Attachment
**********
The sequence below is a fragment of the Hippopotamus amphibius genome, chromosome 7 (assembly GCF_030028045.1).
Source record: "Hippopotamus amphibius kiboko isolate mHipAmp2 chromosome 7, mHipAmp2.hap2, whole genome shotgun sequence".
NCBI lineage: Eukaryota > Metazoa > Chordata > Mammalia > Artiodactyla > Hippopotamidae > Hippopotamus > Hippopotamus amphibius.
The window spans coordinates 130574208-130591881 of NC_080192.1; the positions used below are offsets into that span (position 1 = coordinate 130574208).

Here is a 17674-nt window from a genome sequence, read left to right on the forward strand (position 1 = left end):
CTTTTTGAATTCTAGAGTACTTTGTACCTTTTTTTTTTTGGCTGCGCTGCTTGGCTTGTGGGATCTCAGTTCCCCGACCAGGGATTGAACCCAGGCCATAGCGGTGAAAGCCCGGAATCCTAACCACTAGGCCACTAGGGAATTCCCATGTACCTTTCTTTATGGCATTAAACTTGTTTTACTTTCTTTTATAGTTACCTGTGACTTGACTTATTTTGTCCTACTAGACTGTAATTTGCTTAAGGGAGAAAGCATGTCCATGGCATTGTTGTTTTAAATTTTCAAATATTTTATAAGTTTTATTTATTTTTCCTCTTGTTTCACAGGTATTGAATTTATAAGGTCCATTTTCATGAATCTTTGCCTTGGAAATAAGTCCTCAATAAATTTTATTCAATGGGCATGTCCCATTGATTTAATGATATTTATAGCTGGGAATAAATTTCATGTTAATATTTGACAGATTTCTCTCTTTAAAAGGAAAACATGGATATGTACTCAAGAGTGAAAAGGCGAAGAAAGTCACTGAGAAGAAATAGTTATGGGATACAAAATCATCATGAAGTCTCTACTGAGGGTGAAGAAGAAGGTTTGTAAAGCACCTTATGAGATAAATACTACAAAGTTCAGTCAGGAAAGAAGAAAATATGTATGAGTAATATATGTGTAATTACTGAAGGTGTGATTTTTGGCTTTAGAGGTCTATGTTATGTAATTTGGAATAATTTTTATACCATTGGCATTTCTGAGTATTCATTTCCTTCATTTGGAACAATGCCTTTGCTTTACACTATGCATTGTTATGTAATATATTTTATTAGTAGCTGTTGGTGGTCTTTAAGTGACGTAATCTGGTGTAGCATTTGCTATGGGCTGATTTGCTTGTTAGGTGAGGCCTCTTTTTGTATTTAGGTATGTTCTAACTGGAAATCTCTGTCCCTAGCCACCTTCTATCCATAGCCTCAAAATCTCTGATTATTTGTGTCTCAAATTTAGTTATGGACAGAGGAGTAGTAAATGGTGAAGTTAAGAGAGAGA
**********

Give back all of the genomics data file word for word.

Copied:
The sequence below is a fragment of the Hippopotamus amphibius genome, chromosome 7 (assembly GCF_030028045.1).
Source record: "Hippopotamus amphibius kiboko isolate mHipAmp2 chromosome 7, mHipAmp2.hap2, whole genome shotgun sequence".
NCBI lineage: Eukaryota > Metazoa > Chordata > Mammalia > Artiodactyla > Hippopotamidae > Hippopotamus > Hippopotamus amphibius.
The window spans coordinates 130574208-130591881 of NC_080192.1; the positions used below are offsets into that span (position 1 = coordinate 130574208).

Here is a 17674-nt window from a genome sequence, read left to right on the forward strand (position 1 = left end):
CTTTTTGAATTCTAGAGTACTTTGTACCTTTTTTTTTTTGGCTGCGCTGCTTGGCTTGTGGGATCTCAGTTCCCCGACCAGGGATTGAACCCAGGCCATAGCGGTGAAAGCCCGGAATCCTAACCACTAGGCCACTAGGGAATTCCCATGTACCTTTCTTTATGGCATTAAACTTGTTTTACTTTCTTTTATAGTTACCTGTGACTTGACTTATTTTGTCCTACTAGACTGTAATTTGCTTAAGGGAGAAAGCATGTCCATGGCATTGTTGTTTTAAATTTTCAAATATTTTATAAGTTTTATTTATTTTTCCTCTTGTTTCACAGGTATTGAATTTATAAGGTCCATTTTCATGAATCTTTGCCTTGGAAATAAGTCCTCAATAAATTTTATTCAATGGGCATGTCCCATTGATTTAATGATATTTATAGCTGGGAATAAATTTCATGTTAATATTTGACAGATTTCTCTCTTTAAAAGGAAAACATGGATATGTACTCAAGAGTGAAAAGGCGAAGAAAGTCACTGAGAAGAAATAGTTATGGGATACAAAATCATCATGAAGTCTCTACTGAGGGTGAAGAAGAAGGTTTGTAAAGCACCTTATGAGATAAATACTACAAAGTTCAGTCAGGAAAGAAGAAAATATGTATGAGTAATATATGTGTAATTACTGAAGGTGTGATTTTTGGCTTTAGAGGTCTATGTTATGTAATTTGGAATAATTTTTATACCATTGGCATTTCTGAGTATTCATTTCCTTCATTTGGAACAATGCCTTTGCTTTACACTATGCATTGTTATGTAATATATTTTATTAGTAGCTGTTGGTGGTCTTTAAGTGACGTAATCTGGTGTAGCATTTGCTATGGGCTGATTTGCTTGTTAGGTGAGGCCTCTTTTTGTATTTAGGTATGTTCTAACTGGAAATCTCTGTCCCTAGCCACCTTCTATCCATAGCCTCAAAATCTCTGATTATTTGTGTCTCAAATTTAGTTATGGACAGAGGAGTAGTAAATGGTGAAGTTAAGAGAGAGA